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Current time:0:00Total duration:13:55

Video transcript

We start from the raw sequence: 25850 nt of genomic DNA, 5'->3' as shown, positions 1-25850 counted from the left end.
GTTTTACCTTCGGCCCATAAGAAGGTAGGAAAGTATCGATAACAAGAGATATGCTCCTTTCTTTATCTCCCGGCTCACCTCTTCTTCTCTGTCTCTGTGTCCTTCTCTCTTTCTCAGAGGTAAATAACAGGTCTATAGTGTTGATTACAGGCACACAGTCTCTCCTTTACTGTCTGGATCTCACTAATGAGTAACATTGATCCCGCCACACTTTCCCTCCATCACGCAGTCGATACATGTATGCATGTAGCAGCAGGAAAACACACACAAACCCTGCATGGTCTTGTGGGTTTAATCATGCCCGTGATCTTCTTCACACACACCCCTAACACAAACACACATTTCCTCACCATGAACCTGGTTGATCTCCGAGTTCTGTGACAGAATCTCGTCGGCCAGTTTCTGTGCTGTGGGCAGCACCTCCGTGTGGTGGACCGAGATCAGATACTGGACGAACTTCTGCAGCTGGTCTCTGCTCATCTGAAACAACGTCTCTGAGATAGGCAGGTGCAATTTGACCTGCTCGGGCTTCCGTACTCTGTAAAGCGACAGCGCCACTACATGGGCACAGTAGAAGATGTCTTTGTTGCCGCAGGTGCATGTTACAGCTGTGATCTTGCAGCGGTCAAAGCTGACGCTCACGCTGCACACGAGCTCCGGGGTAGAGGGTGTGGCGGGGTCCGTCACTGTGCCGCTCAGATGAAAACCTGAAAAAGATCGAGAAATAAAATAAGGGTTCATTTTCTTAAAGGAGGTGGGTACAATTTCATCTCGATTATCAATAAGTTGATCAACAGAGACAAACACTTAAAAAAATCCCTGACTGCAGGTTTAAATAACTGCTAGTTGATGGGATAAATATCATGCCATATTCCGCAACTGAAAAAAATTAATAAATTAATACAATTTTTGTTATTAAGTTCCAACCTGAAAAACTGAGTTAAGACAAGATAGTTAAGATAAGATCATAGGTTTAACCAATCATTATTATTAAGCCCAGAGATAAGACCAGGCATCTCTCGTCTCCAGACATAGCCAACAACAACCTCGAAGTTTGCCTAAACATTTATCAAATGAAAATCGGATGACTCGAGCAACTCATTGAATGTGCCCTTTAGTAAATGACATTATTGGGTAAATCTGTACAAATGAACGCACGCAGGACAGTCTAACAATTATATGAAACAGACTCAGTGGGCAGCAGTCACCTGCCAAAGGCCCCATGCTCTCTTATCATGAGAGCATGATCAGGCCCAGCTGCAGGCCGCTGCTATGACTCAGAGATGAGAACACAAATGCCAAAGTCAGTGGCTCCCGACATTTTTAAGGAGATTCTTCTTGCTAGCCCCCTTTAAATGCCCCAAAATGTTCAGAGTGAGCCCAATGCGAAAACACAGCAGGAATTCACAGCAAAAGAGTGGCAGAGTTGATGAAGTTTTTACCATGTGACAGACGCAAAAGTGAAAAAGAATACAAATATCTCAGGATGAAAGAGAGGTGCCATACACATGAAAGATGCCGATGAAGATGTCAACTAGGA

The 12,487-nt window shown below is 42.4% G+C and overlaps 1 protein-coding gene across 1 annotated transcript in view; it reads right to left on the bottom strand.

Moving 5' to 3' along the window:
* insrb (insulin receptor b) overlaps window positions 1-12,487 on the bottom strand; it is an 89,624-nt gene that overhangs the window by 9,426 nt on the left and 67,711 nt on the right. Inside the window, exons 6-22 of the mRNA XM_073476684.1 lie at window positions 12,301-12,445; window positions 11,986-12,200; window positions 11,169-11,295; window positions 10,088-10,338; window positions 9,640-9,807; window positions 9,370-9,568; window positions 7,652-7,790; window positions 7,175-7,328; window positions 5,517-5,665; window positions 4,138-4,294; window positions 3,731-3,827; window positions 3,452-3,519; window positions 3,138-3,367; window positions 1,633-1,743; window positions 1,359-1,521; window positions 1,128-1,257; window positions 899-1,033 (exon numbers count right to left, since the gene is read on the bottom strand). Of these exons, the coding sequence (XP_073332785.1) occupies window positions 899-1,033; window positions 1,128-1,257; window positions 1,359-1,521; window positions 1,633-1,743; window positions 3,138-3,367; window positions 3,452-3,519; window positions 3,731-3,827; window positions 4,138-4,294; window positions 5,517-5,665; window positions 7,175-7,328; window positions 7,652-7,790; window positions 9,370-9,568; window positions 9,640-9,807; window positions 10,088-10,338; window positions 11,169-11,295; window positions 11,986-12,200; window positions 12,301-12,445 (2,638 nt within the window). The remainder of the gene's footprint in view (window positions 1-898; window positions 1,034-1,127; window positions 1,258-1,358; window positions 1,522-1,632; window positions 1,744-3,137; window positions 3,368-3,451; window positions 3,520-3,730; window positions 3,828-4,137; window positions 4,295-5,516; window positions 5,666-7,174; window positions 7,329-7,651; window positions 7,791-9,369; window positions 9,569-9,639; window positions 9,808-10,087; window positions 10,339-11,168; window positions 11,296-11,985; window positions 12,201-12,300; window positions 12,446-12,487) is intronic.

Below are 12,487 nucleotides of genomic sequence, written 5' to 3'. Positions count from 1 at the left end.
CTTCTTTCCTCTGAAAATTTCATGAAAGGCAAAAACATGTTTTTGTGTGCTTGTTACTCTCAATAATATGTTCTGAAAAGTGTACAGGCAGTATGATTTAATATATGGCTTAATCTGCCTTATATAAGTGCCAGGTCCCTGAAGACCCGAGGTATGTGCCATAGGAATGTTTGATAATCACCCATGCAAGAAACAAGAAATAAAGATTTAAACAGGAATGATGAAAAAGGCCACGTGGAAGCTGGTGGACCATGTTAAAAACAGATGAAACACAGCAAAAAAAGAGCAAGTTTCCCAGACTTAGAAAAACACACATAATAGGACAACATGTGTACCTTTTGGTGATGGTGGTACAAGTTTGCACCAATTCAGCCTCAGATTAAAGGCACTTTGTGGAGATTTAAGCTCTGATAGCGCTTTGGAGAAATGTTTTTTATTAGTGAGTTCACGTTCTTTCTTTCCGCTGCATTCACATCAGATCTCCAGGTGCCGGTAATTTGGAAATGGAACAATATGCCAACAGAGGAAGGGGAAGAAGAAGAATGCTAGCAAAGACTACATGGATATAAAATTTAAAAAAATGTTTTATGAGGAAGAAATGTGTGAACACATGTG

I think we know enough about shorting now that we can start thinking about whether it's a good or bad thing to have in financial markets. And what I've done here is I've drawn a hypothetical stock chart for a company. This time right here. This is the price of the company. And let's just say that this is a chart in a universe that doesn't have short sellers in it. So this is all-- here a lot of people are buying the stock, then over here some people, maybe they get freaked out or whatever, they start selling. And then more people buy. So demands a little higher than supply, so the price goes up. And that just generally drives the volatility. Now in a short selling world, what would happen? Let's let's think about two scenarios, a short seller who makes money, and a short seller who loses money. So a short seller making money. What would a short seller making money have to do if this is the stock chart. Obviously, they don't see the stock chart beyond the day that they're actually making the trade, but in order to make money they'll actually-- they'll have to short at the local peaks. And they would have to cover their shorts at the local minimum. So a good short seller-- or you can even say a perfect short seller would maybe short here-- let me make it a different color so you can see where he's acting-- would short here and then cover there. And he would make that much money on that move. And then he would wait a little bit, wait for the stock to get expensive again in his mind. And he would short here, and then he would cover here. This would kind of be-- obviously it's very unlikely that someone could so well pick tops and bottoms. But let's say they're just really good at their analysis and figuring out market psychology and things like that. And they would just keep doing it. They would short here and cover here. What would that actually do to the stock? The green line was a reality where you had no short sellers. Now if all of a sudden you allowed short selling, and they had these guys come into the market who know how to make money shorting. He's shorting up here. So what would shorting do? Shorting is you're borrowing the stock and selling it. So he's creating extra supply for the stock, right? So what he would be doing at this point, by shorting, is he would actually be lowering the price at this point. So let me draw the curve. So if there's a bunch of short sellers acting in this range, it would actually lower the peak. Because you have a bunch-- you have some more aggregate sellers. So the price wouldn't go as high. And then on the other hand, these short sellers have to cover right here, right? They're going to cover their position. So at the low point you have more aggregate buyers covering a short position, is just you're buying the stock to pay it back, because you borrowed it earlier. So here you would have more aggregate buyers. And then at this point, once again you have more aggregate sellers, so the price won't go as high. You have more aggregate buyers here, because the short sellers need to cover, so the price won't go as low. And so forth and so on. And the bottom line is, a short seller who's making money on the stock market, so they're shorting the stock at peaks and covering the stock at troughs, is actually reducing the volatility of the stock. And that's good for everybody. That's good for the company's management. That's good for the actual shareholders of the company. And obviously it's good for the short sellers because they are actually making money. And this is actually true for anyone making money in the stock market. That they're reducing volatility. What is a long-- just a regular investor-- or I guess you could call them a trader since they're buying and selling-- a regular trader would make money by buying here and selling here. So really a regular trader is not any different. A regular long trader is no different than a short seller, it's just the order in which they're buying or selling. But anyone making money is buying at low points and selling at high points. And anyone doing that is helping to reduce the volatility in the stock. And even if you're a long term buy and hold player, you would rather sit and hold a stock-- you would rather be a holder of a stock that does this, than a holder of a stock that does this. Now there are a lot of players both on-- you could call them traders because they're buying and selling on a regular basis-- that aren't kind of doing this. Maybe they're piling on the shorts at a low point and they're causing the stock to go down even more. And then, when the stock starts to move up they get scared and they buy it, and it causes the stock to move up even more. And it increases the volatility of the stock. But these guys are being penalized because they're losing money. The people who sell at low points and then buy at high points, and increase the volatility, they're getting killed. They're falling every day. So it's not like you have to create some penalty for those guys. Their penalty is that they're just bad traders, they're bad investors. And they're just going to lose their shirts. So if you're assuming that none of these traders in any way manipulating the markets or spreading false rumors. Anyone making money on a stock, as long as they're not manipulating it, on either the short or the long side, is actually a net asset for the stock. That they're actually reducing the volatility of the stock price. I guess another thing to think about and this is just from a-- it's good. They're reducing the volatility, so from that point sorting doesn't seem too bad, for me, or in general to the market. But another way to think about it is, kind of where are all the incentives in the markets? Who has an incentive to be positive on a stock? And who has an incentive to be a negative on a stock? Or to scrutinize a stocks? Well, the biggest, I guess cheerleaders, for a stock, and it depends on their degree of kind of credibility or ethics, would be the company's management, right? These are people-- it would be company's management. These are people who obviously run the company, but they have the best transparency into the financials of a company, and they tend to be shareholders of the company or get compensated based on how the stock does. So these guys have every incentive to be positive. And, as we've seen multiple examples of, whether you're talking about the investment banks, or Enron, or Accenture, they'll often kind of hide the truth when things get bad. So these guys are definitely big time positive on stocks. Then, let's see, who are the other players or the influencers on financial markets? Well, a big one is the financial press. And I'll write it out here so we can have a discussion about whether they are pumpers of stock or whether they tend to be more-- whether they tend to scrutinize things a little bit more. An important thing to think about with the financial press, and next time you watch CNBC-- and I don't want to just pick on them-- is how do they make money? Do they make money by finding things that are wrong with companies? Do they make money by making you money? No, they make money by selling ads. And then the next question, obviously, is who are they selling ads to? Are they selling ads for mops? Are they selling ads for bicycles? No, they're selling ads to financial services companies. So people who want to manage your wealth, stock brokers, mutual fund companies, anyone who can advertise. And this is key, too, because-- I don't know, you're probably not aware of it but hedge funds can't advertise, so they're not consumers of the financial-- or they're not customers of the financial press. The only people who are customers of the financial press are money managers, financial planners, and things like that-- brokers, mutual funds. And all of these guys benefit when stock markets go up. Obviously mutual fund managers will-- they tend to be long only, so they only want things to go up. Stock brokers-- you might say, oh you know, a stock broker can advise you to go long or short and they just care about how many transactions you make. But in general, more and more people put money into the stock market in rising markets. In a market like you're seeing right now over the last year, people are pulling out-- you could say oh, maybe people aren't doing more transactions, but the general net effect is, people are pulling money out of the markets. So when they're pulling money out of the markets, brokers are getting less transactions, they're managing less money. And that's also true of the money managers. And there's also just another ancillary side effect, is when markets go down and people become less excited about the stock market, people stop watching CNBC and CNNfn. And so even those few ads that are for mops and for bicycles and for cars will get fewer viewers. So in general the financial press, at least in my opinion, is squarely in this camp. And then we can talk more, you know, sell side analysts. You've probably heard the term sell side and buy side. But sell side analysts are the analysts that work for the major brokerages and investment banks, who publish those reports that you see in those ratings, a buy rating on IBM, or whatever. And the reason why they call them sell side analysts is because they work for the people who are essentially, on some level, selling-- you could either view them as they often offer securities, or they offer financial services to, often the companies themselves, or to potential acquirers of the companies. Or they're selling their services-- I mean, usually-- they're brokerage services, so they're trying to get people to transact, they're actually brokers on some level. But clearly these guys, their incentive, since their customer tends to be the management of companies, is to be very, very, very positive. And you should say oh, there are other people who, their whole job is to scrutinize these people. Like, the government. But if you think about it once again, the government likes a rising stock market. It takes-- when people's 401k's are rising, the economy does better, the government doesn't have to worry as much about other types of social benefits, and unemployment, and things like that. So in general, and if you want to be more, I guess, if you want to be more critical of the government, you could also say that they are, to some degree, very close to the management of these firms and to financial companies. And to some degree, these guys have significant clout in terms of lobbyists-- and, well actually, I would even say the bankers, too. They have significant clout in terms of lobbying, and just access to government, generally. And government drives the regulators, so these guys are also on the positive camp. And then finally you have the ratings agencies. And the ratings agencies mainly operate in the debt world. And we'll talk more about that. But, if you can scrutinize a company on the debt level, and you say oh wow, this company really isn't that good, they're not going to be able pay off its debt. That kills the stock. But once again you have to realize that the rating agencies are also paid by the bankers, so the rating agencies are also-- have the incentive to kind of not see things when things are bad. So out of everyone in the financial services, or the financial world, that we've talked about right now, they all benefit when stocks continue to go up. Even when they go up beyond what they really should go up. And even if they all kind of know that things are a little bit too expensive. Or this management team might be a little shady, or they might be covering up something. None of these people really have an incentive to expose it. And the only people who do are the short sellers. These are the only people who really have, arguably the sophistication and the time and the monetary incentive to really look and scrutinize what management is doing. To really look in the books and kind of put a puzzle together, or put a bunch of pieces together to come to the conclusion, wait, the numbers that management is spouting really don't add up. And because of x, y and z, this company really is overvalued. So to a large degree they are kind of on society's side in preventing management from kind of being overly bullish. And I don't want to sound like someone who just broadly is defending short sellers. There is a class of short sellers that I think would be bad, and that's the people who are spreading false rumors, and being market manipulators. So there's just the general market manipulation, or rumor mongering. And that definitely is bad, and to some degree, if you can show someone is doing that, there should be some type of penalty for doing it. But even there, and just it in my experience participating in public markets, if I had to pick-- if I had to pick between the left side of that chart, between this side of this charge and this side of this chart-- and if I had to say who does spread false information when it does get spread? I think often times management is a little bit more guilty of it than the short sellers. In fact there's very few times that I've seen where the short sellers are-- there's some negative thesis on the stock and where it really comes out to be completely untrue. Although, there are examples, and those short sellers, I don't think are really in the mainstream Anyway, I don't want to meander too much. I realize that this video has already gotten long. But I thought it's a nice, useful discussion to maybe think a little bit about whether short selling really is all that bad, even if you are a long investor.